Sitting is the New Smoking
Are you sitting down while reading this? Chances are you’re reading this on your phone, eyes screen bound and neck craned in an awkward angle. Chances are you’re at your desk at work, where you have already spent hours at your computer, surrounded by colleagues and the fervent clicks of fingers racing across keyboards day in and day out.
Chances are you will leave work and get into your car where you will sit for another prolonged period of time as you crawl bumper to bumper towards home, joining the endless droves stuck in rush-hour traffic. Chances are, once you get home you won’t exercise or even go for a walk. Instead, you will plop down in front of your television, transfixed and frozen and eventually go to bed.
You just spent up to 12 hours of your day in a suspended sedentary stuper.
Take a seat, take a life
Considered to be more dangerous than smoking, the “Sitting Disease”, aptly coined by the scientific community, is becoming a global pandemic as our new culture of sitting becomes more omnipresent.
This new disease refers to the emerging metabolic syndrome and negative side effects of our increasing sedentary lifestyle that has left many of us chair-bound and glued to our computer or phone screens, making our waste-lines bigger, backs sorer and causing a spectrum of diseases that many are regrettably unaware of.
Ongoing research regarding the “Sitting Disease” has revealed some sobering information, and the risks associated with prolonged hours of sitting and not moving, something our bodies are biologically designed for, is killing us. Major diseases such as increased risks of cancer, muscular stiffness and damage, depression, back pain, fatigue, digestive issues, slow blood circulation, respiratory concerns, obesity and cardiovascular disease are just some of the consequences that come with our inactive lifestyle.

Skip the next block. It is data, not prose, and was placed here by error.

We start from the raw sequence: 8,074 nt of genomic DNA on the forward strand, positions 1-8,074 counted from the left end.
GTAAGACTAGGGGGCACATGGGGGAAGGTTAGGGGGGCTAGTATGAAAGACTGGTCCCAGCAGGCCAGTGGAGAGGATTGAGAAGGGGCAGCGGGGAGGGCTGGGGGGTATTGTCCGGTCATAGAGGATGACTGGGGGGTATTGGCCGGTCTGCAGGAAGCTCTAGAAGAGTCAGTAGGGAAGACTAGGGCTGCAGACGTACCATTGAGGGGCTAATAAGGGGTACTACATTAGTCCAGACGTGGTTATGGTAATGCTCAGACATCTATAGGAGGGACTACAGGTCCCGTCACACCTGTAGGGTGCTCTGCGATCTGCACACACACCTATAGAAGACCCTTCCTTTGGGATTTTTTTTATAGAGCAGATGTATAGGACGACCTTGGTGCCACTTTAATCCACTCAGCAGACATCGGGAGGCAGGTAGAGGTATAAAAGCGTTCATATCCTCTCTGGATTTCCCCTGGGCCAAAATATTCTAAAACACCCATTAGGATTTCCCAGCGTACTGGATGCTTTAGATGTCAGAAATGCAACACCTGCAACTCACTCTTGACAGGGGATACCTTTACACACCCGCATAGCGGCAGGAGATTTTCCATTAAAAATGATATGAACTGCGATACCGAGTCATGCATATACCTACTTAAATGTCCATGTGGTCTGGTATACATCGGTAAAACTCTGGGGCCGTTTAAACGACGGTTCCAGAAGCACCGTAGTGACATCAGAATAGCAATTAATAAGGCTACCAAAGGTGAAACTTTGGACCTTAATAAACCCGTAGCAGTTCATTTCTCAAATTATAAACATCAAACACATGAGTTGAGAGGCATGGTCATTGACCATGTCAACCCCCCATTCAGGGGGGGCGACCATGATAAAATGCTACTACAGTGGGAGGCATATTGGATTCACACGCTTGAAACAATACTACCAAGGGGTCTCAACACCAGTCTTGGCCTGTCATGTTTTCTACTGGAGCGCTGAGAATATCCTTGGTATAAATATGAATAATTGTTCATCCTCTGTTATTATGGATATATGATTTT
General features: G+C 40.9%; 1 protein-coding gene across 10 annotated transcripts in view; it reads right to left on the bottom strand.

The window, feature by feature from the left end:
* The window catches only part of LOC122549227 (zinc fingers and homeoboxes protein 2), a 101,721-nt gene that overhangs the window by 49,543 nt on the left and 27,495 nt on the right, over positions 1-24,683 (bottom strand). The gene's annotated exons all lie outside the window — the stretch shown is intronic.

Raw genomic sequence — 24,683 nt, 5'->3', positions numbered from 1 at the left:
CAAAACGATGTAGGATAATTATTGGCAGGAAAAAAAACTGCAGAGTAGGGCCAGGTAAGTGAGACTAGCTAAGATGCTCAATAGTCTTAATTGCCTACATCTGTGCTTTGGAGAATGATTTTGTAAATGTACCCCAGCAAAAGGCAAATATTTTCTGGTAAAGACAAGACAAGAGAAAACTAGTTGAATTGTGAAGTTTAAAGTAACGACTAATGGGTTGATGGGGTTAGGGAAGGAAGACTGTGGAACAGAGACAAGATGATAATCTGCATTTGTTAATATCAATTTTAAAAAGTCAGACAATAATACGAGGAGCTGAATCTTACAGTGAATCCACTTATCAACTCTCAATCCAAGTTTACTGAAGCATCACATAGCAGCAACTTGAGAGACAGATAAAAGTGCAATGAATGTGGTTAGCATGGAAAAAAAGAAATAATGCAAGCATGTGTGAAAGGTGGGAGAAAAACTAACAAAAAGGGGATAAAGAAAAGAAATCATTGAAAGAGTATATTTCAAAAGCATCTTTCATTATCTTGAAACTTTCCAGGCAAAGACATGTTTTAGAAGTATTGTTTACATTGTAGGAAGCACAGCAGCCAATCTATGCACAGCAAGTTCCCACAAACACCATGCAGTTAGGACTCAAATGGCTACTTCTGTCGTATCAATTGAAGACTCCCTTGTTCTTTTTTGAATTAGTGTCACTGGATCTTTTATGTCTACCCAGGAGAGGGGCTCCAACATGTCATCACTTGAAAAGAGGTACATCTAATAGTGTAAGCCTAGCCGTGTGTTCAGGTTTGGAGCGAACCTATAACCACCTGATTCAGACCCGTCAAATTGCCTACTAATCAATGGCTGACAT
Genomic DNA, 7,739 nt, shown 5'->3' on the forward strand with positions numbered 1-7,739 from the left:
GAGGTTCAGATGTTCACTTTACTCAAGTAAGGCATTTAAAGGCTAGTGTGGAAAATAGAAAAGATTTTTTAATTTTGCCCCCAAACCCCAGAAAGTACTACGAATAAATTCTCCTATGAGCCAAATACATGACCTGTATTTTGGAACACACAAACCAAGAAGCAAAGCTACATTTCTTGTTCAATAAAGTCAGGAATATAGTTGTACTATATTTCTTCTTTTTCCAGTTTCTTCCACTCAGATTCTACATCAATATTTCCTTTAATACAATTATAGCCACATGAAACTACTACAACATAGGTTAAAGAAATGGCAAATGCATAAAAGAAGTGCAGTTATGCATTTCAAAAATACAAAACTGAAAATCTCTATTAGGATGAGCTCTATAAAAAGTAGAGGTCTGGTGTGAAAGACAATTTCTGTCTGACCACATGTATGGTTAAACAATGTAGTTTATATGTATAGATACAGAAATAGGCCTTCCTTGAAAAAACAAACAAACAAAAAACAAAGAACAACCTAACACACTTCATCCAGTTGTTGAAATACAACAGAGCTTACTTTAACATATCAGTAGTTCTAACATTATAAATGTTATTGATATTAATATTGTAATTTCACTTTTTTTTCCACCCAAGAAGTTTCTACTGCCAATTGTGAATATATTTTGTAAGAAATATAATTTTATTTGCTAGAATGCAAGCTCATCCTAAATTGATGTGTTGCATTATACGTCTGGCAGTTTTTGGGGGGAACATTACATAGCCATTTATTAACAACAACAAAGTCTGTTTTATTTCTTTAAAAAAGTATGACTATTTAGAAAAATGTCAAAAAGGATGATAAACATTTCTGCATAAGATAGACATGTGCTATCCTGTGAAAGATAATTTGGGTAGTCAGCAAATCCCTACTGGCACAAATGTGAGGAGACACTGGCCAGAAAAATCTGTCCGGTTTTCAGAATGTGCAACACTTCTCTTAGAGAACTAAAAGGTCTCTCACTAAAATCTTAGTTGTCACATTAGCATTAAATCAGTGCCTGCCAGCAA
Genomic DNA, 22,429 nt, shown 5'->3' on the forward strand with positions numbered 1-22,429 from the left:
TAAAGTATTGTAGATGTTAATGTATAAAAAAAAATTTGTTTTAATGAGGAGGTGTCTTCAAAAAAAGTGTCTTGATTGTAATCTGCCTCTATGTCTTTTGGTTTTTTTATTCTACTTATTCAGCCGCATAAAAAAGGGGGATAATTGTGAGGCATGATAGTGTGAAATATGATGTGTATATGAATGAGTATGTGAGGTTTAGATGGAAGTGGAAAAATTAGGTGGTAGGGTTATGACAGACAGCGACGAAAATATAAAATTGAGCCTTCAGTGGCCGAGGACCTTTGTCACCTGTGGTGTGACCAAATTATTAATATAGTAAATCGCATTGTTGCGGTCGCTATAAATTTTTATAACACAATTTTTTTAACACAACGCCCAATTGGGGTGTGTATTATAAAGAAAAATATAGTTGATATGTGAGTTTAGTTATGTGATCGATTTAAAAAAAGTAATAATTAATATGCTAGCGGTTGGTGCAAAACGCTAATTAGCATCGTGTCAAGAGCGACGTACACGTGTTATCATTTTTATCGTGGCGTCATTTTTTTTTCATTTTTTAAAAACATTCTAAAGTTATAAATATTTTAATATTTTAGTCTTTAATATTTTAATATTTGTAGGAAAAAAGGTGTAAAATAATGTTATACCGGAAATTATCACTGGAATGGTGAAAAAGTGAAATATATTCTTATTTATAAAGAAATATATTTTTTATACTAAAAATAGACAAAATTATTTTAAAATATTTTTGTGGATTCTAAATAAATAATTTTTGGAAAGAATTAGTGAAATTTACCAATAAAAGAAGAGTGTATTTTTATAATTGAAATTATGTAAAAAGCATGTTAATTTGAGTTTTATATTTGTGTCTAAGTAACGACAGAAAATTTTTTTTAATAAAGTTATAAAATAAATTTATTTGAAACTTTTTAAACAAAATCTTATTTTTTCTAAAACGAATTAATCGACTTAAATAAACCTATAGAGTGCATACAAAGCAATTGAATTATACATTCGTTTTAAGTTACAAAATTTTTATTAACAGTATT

The active couch potato
While many may think that an hour or two on the treadmill is sufficient enough to counteract the side-effects of the “Sitting Disease”, scientific studies have revealed that even an hour or two of exercise cannot completely counteract the negative side-effects caused by hours of sitting.
Think about it, if we spend twelve hours in a sedentary position, how can an hour of working out really help alleviate the symptoms of sitting? We need more than just an hour or two of intensive physical activity.
The most effective way is to make little changes that will have a tremendous impact on your health and well-being, and you can do this by moving throughout the day.
Bust a move
There is technically nothing wrong with sitting, however it is the volume of time we spend in chronic sedentary stillness, desk-bound and frozen in one position for up to 60 minutes or more.
Here are some tips and tricks to include more movement in your day that could save your life.
- Park your car farther away and take a longer walk to your office.
- Invite your friends to take a walk to catch up instead of just sitting at a cafe or on the couch.
- Take the stairs instead of the elevator.
- A little stroll during a phone call is quick way to get moving.
- Take a five minute movement break every hour during work. It's just 5 minutes, the email can wait.
- Download an app that will remind you to get up and stretch.
- Invest in a Fitbit or other movement monitor.
- Research some stretches you can do at work. Pinterest is my go-to.
Take a stand
Chances are you are still sitting whilst reading this post. So this is our wake-up call to you. Take walks, stretch and become aware of the poisons of stillness. Get your family and friends moving, it is good medicine.
“Get up, stand up. Stand up for your rights!” I would like to think that Bob Marley was also talking about a sedentary revolution. It is your right as a human being to stay active and respect the body that was given to you.
Written by: Laila Al-Yafi